Actuarial Guide to a Secure Future in a CCRC

needle work craftsMany seniors have touted continuing care community benefits. Some have even described entering a continuing care retirement community as one of the best decisions of their lives. When you live in a CCRC, you enjoy the opportunity for better health, happiness, and peace of mind as you age.

Senior Living Advantages

One of the main goals of CCRCs like Buena Vida Estates is to provide a full continuum of care for residents so that they can live independently and receive the necessary assistance as their needs change. These needs include assisted living environments, skilled nursing care, and memory care.

At a CCRC, senior living tends to offer more emotional, physical, social, intellectual, and vocational wellness to its residents. Residents often display healthier behaviors than other seniors in nursing homes or those living alone. This can be attributed to proper exercise, diet, and healthy lifestyle choices.

Seniors who live in CCRCs have higher life satisfaction. They experience less stress through a more positive perception of aging. They enjoy a more active life with an enhanced circle of friends and a greater freedom of movement. This is the result of a higher perceived control over their lives, which occurs even more so than with people living on their own.

The Financial Impact of CCRC Entry Fees

Even with all the benefits of CCRCs, some people are still concerned about their financial security and the entry fee charges. A CCRC usually has an entry fee to allow the community to provide the various services and amenities. It is also a source of long-term protection to ensure the sustainability of the community for many years.

This entry-fee model evolved from a concept that dates back over a century. In this fee structure, seniors would donate their assets to a charitable organization or a church, and in turn, receive housing and health care benefits for the rest of their lives

The model has evolved over the years as life expectancy rates have gone up and health care costs have risen. Some seniors still opt to sell their original homes and use the proceeds of the sale to pay for the entrance fee.

As an actuarial and pricing expert for CCRC explains, the earlier model is not common today since more seniors have amassed the necessary wealth to pay for the entrance fee.[1] Some CCRCs are coming up with a fee structure that better reflects expected costs to address the equity challenges of the earlier model. New models consist of monthly and entry fees that vary by unit and number of entrants.[1]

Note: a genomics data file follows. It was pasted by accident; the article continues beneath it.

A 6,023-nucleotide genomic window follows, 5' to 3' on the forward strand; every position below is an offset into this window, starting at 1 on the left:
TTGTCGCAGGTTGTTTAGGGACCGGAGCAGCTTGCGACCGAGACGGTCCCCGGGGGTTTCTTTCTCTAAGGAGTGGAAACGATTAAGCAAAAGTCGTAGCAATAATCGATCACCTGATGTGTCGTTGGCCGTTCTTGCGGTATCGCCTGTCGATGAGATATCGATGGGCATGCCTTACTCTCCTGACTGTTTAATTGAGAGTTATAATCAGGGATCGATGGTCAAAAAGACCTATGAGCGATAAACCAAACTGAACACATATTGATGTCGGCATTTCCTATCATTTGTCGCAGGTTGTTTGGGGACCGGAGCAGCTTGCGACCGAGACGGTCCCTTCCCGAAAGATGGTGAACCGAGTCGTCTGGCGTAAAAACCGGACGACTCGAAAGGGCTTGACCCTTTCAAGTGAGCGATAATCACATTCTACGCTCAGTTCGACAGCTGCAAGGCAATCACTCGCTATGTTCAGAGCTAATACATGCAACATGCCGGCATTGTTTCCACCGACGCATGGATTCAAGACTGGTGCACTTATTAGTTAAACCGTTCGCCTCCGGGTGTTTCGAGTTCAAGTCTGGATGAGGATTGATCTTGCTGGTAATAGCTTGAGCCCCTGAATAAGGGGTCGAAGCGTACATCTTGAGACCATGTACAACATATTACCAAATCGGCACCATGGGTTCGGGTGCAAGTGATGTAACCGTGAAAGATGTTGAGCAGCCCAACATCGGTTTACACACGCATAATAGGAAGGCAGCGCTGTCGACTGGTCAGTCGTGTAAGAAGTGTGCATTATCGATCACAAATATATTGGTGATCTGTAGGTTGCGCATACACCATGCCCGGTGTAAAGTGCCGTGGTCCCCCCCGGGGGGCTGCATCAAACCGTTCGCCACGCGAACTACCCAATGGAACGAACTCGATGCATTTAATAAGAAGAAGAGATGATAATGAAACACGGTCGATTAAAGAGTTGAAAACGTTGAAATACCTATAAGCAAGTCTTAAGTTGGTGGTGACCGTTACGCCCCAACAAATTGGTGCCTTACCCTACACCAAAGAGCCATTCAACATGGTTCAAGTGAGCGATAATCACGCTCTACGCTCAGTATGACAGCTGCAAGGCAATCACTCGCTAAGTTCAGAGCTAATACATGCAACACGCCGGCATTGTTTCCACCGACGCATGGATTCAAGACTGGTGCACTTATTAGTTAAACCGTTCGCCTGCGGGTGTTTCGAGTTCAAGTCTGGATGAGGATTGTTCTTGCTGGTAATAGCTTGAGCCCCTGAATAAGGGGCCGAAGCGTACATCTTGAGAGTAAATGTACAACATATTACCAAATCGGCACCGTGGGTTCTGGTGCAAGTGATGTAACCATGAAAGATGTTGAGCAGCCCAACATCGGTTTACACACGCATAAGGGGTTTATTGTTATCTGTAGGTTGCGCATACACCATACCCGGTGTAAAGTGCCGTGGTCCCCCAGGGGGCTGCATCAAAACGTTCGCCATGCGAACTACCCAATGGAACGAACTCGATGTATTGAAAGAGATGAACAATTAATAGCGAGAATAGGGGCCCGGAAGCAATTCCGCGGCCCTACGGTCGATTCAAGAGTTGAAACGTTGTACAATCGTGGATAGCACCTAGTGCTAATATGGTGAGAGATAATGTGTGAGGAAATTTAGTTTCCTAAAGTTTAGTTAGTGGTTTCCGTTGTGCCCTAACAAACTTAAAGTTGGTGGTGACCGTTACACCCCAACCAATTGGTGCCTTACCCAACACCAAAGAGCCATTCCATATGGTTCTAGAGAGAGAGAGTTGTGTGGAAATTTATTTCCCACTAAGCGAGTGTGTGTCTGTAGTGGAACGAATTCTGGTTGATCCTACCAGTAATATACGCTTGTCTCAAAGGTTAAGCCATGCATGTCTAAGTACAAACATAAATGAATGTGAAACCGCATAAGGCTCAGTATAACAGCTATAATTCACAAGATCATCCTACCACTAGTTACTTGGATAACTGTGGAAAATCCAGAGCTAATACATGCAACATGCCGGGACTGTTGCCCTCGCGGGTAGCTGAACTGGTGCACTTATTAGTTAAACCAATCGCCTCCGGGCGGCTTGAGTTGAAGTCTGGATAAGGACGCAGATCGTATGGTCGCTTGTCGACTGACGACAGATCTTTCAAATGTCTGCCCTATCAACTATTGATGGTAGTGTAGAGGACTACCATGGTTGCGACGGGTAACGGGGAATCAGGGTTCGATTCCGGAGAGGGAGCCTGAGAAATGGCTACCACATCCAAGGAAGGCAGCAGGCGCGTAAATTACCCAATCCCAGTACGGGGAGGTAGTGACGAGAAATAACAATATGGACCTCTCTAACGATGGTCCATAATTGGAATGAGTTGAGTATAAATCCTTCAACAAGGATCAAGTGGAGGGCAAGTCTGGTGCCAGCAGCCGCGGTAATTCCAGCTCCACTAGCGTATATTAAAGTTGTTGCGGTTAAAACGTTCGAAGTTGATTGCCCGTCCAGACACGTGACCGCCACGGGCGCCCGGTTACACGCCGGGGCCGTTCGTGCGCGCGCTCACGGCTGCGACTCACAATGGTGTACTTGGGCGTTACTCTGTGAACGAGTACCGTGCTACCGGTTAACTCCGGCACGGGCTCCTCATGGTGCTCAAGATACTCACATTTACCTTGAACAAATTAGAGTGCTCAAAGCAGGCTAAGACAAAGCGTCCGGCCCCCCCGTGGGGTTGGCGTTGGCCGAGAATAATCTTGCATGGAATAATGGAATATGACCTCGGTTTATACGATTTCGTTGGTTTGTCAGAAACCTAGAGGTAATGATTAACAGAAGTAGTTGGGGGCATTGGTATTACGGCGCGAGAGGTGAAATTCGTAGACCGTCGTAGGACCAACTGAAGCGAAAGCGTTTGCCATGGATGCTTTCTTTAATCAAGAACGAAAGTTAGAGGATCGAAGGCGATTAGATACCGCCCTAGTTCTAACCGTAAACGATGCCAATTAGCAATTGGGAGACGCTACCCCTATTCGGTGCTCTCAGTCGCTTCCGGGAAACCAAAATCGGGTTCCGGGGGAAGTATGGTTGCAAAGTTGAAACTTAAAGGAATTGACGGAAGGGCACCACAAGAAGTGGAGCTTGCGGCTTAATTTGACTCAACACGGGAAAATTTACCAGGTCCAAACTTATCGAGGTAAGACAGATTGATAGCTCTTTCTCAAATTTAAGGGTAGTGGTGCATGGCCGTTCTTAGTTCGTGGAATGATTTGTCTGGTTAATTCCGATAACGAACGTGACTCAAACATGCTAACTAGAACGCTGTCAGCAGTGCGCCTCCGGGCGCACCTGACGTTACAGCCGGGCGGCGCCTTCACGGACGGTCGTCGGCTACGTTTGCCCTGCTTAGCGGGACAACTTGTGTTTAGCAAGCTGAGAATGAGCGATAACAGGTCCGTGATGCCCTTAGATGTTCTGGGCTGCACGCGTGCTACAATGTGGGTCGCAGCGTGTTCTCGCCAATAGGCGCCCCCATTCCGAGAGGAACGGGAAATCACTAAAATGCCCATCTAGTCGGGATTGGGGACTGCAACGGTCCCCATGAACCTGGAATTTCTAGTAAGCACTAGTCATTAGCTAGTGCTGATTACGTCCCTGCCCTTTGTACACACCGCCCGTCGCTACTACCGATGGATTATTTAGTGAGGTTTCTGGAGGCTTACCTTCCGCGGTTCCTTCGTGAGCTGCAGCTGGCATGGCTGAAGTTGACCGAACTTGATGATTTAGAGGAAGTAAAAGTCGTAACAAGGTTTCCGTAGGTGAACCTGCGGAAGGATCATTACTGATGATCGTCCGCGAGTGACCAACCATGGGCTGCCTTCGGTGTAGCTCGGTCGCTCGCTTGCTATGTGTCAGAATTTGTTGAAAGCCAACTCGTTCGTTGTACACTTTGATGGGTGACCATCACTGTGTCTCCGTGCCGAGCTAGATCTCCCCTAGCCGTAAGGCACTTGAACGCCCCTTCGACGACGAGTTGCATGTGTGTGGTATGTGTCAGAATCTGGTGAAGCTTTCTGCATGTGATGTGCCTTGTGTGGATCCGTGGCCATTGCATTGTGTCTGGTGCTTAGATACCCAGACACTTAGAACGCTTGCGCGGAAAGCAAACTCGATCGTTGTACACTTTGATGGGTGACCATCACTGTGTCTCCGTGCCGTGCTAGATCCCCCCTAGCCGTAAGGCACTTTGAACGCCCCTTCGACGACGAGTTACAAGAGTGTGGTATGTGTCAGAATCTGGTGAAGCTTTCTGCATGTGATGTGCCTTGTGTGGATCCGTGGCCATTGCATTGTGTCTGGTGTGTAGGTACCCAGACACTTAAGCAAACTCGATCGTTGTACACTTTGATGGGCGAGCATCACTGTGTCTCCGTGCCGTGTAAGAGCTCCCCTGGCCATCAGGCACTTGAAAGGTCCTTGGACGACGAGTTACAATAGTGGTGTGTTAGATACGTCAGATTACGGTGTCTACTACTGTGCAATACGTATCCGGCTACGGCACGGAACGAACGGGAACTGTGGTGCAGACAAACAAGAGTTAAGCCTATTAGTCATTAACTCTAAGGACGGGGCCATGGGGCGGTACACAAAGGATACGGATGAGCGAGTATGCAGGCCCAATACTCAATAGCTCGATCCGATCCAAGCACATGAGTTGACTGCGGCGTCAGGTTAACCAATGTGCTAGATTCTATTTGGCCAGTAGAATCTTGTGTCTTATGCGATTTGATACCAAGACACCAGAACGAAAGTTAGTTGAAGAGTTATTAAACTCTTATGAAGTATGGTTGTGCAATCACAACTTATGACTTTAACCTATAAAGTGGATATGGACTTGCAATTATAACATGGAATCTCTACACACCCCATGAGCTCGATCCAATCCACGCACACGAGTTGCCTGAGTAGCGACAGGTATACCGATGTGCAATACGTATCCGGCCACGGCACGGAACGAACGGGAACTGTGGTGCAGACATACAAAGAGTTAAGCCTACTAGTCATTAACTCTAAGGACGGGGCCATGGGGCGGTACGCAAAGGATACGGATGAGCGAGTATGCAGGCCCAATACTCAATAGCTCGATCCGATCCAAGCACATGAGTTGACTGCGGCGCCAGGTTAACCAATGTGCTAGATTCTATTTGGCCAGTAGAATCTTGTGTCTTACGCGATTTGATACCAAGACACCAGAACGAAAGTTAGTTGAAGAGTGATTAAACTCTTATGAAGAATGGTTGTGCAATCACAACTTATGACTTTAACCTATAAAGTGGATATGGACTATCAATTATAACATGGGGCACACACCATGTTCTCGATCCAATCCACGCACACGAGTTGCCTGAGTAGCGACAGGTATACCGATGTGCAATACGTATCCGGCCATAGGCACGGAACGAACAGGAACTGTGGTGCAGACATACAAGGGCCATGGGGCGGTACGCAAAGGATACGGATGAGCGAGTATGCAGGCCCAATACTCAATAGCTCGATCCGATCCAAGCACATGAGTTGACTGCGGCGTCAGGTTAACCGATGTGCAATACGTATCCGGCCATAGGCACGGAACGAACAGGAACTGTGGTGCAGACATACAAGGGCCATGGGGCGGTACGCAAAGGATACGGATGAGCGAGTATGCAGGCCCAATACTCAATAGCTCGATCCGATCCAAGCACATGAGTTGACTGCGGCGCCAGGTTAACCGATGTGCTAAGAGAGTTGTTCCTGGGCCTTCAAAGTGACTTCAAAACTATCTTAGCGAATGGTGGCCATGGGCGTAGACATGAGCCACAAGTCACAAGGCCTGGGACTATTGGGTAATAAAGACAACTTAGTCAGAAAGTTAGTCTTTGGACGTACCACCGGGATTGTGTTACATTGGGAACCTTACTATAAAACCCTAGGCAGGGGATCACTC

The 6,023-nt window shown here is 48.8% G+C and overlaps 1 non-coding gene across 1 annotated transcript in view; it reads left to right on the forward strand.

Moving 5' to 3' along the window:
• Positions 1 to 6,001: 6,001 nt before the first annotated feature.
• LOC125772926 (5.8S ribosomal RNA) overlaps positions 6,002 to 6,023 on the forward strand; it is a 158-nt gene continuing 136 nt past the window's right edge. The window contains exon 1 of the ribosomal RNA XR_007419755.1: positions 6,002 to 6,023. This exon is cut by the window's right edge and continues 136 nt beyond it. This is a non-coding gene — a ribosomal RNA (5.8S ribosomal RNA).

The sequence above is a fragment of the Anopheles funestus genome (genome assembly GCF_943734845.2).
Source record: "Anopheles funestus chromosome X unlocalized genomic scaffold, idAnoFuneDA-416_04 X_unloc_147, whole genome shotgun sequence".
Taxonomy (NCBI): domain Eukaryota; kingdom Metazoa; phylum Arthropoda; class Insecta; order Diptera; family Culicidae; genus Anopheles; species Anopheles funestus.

Nowadays, many CCRCs are offering a variety of entry fee refund option choices for consumers.[2] They include a refundable entry fee where a sizable portion of the entry fee is refunded to the resident, their next of kin, or their estate.

The current pay-as-you-go model, where a resident’s entry fee refund is not paid until a new fee from a future resident is received, also has its flaws. All entry fees should be determined in a way that they are adequate to meet future obligations to the residents when added to monthly fees regardless of the contract.

Some seniors may be discouraged by the CCRC entry fees. However, the entry fee has an advantage since it is applied toward the monthly fees.

This means paying an entry fee will provide a lower monthly fee price, especially in a life care contract. It also allows seniors to pay in advance, either in part or full, for their long-term care actuarial risks. Thus, the entry fee serves to create a more affordable contract in the end.

Some CCRC contracts stipulate that the refund fee not be paid until someone else moves into the community.[1] In this case, the refund risk is placed on the consumer. This may raise some concerns to the consumers and lower their confidence in how and when they will receive their refunds. The CCRC provider may not pay until the unit is sold since they use the funds until the refund is due.

 The various refundable and non-refundable contracts offered by a CCRC may mean the CCRC could face a shortage of funds if the unit is sold to a non-refundable contract. Consumers should understand the wording in the contract to be fully aware of the terms of the refund.

A CCRC can legally execute a contingent provision that lowers the obligation and timing of when the refund might be paid. This is usually clearly stated in the contract. The issue is whether it is an acceptable policy for the resident.

Senior Living of the Future

There are many continuing care benefits, and a few changes and improvements will ensure that the industry thrives in the future. More CCRCs are innovating through technology and design. They are discovering more ways to deliver the model to the middle market. The future opportunity is optimistic and expansive. Instilling confidence in the financial methodology will make more seniors comfortable with CCRC fees. 

Buena Vida Estates is a CCRC committed to providing a resort-like retirement lifestyle with access to a full continuum of care. We offer independent living in a community with various options to meet your needs even as they change. Contact us for information about our services and programs.


References: refunds-savvy-or-not-so-much/

New blog posts:

Resident Story – Mary Lou and George

Today we want to shine a spotlight on an 11-year experience at Buena Vida Estates. A true testament to our continuing care promise and the quality of care received at Buena Vida Estates and with our partners.

What Are Your Priorities for Senior Living Decisions?

When it comes to considering your future plans, your Senior Living options may be remaining in your current home, downsizing, or a retirement community move. But how do you decide which retirement community is the best fit for you?

Go to Top